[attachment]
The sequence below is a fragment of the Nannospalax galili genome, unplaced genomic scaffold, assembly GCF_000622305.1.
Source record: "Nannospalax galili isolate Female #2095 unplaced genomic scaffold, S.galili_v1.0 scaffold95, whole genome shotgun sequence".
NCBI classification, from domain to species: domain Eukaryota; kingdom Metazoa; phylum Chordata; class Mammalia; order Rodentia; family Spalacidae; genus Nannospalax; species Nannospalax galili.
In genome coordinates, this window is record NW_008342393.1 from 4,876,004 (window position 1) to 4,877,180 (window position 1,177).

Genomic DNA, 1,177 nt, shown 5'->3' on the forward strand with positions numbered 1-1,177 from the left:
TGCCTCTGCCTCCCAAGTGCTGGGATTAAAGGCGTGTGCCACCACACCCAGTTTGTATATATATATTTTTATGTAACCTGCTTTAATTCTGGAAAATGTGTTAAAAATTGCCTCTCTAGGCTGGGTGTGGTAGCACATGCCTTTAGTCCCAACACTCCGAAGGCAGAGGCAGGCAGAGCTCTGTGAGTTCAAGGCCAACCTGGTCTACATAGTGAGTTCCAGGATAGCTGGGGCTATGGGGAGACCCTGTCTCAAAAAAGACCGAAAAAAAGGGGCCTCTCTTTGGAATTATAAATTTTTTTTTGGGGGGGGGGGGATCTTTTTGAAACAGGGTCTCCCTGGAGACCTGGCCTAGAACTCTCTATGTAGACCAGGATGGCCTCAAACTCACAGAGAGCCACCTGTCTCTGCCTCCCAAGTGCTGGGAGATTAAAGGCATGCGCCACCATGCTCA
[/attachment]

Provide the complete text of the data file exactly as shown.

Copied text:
The sequence below is a fragment of the Nannospalax galili genome, unplaced genomic scaffold, assembly GCF_000622305.1.
Source record: "Nannospalax galili isolate Female #2095 unplaced genomic scaffold, S.galili_v1.0 scaffold95, whole genome shotgun sequence".
NCBI classification, from domain to species: domain Eukaryota; kingdom Metazoa; phylum Chordata; class Mammalia; order Rodentia; family Spalacidae; genus Nannospalax; species Nannospalax galili.
In genome coordinates, this window is record NW_008342393.1 from 4,876,004 (window position 1) to 4,877,180 (window position 1,177).

Genomic DNA, 1,177 nt, shown 5'->3' on the forward strand with positions numbered 1-1,177 from the left:
TGCCTCTGCCTCCCAAGTGCTGGGATTAAAGGCGTGTGCCACCACACCCAGTTTGTATATATATATTTTTATGTAACCTGCTTTAATTCTGGAAAATGTGTTAAAAATTGCCTCTCTAGGCTGGGTGTGGTAGCACATGCCTTTAGTCCCAACACTCCGAAGGCAGAGGCAGGCAGAGCTCTGTGAGTTCAAGGCCAACCTGGTCTACATAGTGAGTTCCAGGATAGCTGGGGCTATGGGGAGACCCTGTCTCAAAAAAGACCGAAAAAAAGGGGCCTCTCTTTGGAATTATAAATTTTTTTTTGGGGGGGGGGGGATCTTTTTGAAACAGGGTCTCCCTGGAGACCTGGCCTAGAACTCTCTATGTAGACCAGGATGGCCTCAAACTCACAGAGAGCCACCTGTCTCTGCCTCCCAAGTGCTGGGAGATTAAAGGCATGCGCCACCATGCTCA